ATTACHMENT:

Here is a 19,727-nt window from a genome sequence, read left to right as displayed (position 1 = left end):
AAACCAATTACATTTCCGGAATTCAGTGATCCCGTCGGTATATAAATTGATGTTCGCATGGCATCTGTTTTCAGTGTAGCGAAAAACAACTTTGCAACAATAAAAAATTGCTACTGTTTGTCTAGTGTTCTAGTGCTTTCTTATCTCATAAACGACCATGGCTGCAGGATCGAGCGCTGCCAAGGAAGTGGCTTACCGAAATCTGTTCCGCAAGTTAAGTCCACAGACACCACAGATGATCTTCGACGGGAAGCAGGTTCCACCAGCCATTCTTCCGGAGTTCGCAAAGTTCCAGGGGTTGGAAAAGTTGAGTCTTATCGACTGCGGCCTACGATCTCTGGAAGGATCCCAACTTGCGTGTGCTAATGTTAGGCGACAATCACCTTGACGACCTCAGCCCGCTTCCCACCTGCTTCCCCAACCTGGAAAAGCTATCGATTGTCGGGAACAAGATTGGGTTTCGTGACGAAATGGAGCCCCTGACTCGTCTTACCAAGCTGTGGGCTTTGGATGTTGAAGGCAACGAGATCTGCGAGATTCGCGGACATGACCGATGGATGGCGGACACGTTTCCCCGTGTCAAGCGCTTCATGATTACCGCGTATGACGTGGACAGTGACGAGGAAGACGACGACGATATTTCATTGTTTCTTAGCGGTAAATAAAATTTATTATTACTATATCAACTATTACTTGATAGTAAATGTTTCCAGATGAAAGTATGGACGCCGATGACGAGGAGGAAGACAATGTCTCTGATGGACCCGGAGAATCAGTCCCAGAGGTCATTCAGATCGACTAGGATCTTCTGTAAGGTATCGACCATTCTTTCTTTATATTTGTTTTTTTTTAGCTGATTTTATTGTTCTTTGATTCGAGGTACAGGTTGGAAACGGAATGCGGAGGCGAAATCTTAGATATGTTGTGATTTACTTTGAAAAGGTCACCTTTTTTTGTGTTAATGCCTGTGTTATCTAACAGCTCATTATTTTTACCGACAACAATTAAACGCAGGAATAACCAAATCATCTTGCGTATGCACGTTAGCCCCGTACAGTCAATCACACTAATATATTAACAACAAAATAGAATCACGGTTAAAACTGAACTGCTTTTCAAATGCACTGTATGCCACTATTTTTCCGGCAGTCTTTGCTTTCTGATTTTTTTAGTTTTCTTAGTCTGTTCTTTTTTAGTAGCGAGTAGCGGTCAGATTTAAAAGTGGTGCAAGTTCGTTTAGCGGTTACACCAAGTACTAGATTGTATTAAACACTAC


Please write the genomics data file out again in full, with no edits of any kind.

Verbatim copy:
Here is a 19,727-nt window from a genome sequence, read left to right as displayed (position 1 = left end):
AAACCAATTACATTTCCGGAATTCAGTGATCCCGTCGGTATATAAATTGATGTTCGCATGGCATCTGTTTTCAGTGTAGCGAAAAACAACTTTGCAACAATAAAAAATTGCTACTGTTTGTCTAGTGTTCTAGTGCTTTCTTATCTCATAAACGACCATGGCTGCAGGATCGAGCGCTGCCAAGGAAGTGGCTTACCGAAATCTGTTCCGCAAGTTAAGTCCACAGACACCACAGATGATCTTCGACGGGAAGCAGGTTCCACCAGCCATTCTTCCGGAGTTCGCAAAGTTCCAGGGGTTGGAAAAGTTGAGTCTTATCGACTGCGGCCTACGATCTCTGGAAGGATCCCAACTTGCGTGTGCTAATGTTAGGCGACAATCACCTTGACGACCTCAGCCCGCTTCCCACCTGCTTCCCCAACCTGGAAAAGCTATCGATTGTCGGGAACAAGATTGGGTTTCGTGACGAAATGGAGCCCCTGACTCGTCTTACCAAGCTGTGGGCTTTGGATGTTGAAGGCAACGAGATCTGCGAGATTCGCGGACATGACCGATGGATGGCGGACACGTTTCCCCGTGTCAAGCGCTTCATGATTACCGCGTATGACGTGGACAGTGACGAGGAAGACGACGACGATATTTCATTGTTTCTTAGCGGTAAATAAAATTTATTATTACTATATCAACTATTACTTGATAGTAAATGTTTCCAGATGAAAGTATGGACGCCGATGACGAGGAGGAAGACAATGTCTCTGATGGACCCGGAGAATCAGTCCCAGAGGTCATTCAGATCGACTAGGATCTTCTGTAAGGTATCGACCATTCTTTCTTTATATTTGTTTTTTTTTAGCTGATTTTATTGTTCTTTGATTCGAGGTACAGGTTGGAAACGGAATGCGGAGGCGAAATCTTAGATATGTTGTGATTTACTTTGAAAAGGTCACCTTTTTTTGTGTTAATGCCTGTGTTATCTAACAGCTCATTATTTTTACCGACAACAATTAAACGCAGGAATAACCAAATCATCTTGCGTATGCACGTTAGCCCCGTACAGTCAATCACACTAATATATTAACAACAAAATAGAATCACGGTTAAAACTGAACTGCTTTTCAAATGCACTGTATGCCACTATTTTTCCGGCAGTCTTTGCTTTCTGATTTTTTTAGTTTTCTTAGTCTGTTCTTTTTTAGTAGCGAGTAGCGGTCAGATTTAAAAGTGGTGCAAGTTCGTTTAGCGGTTACACCAAGTACTAGATTGTATTAAACACTAC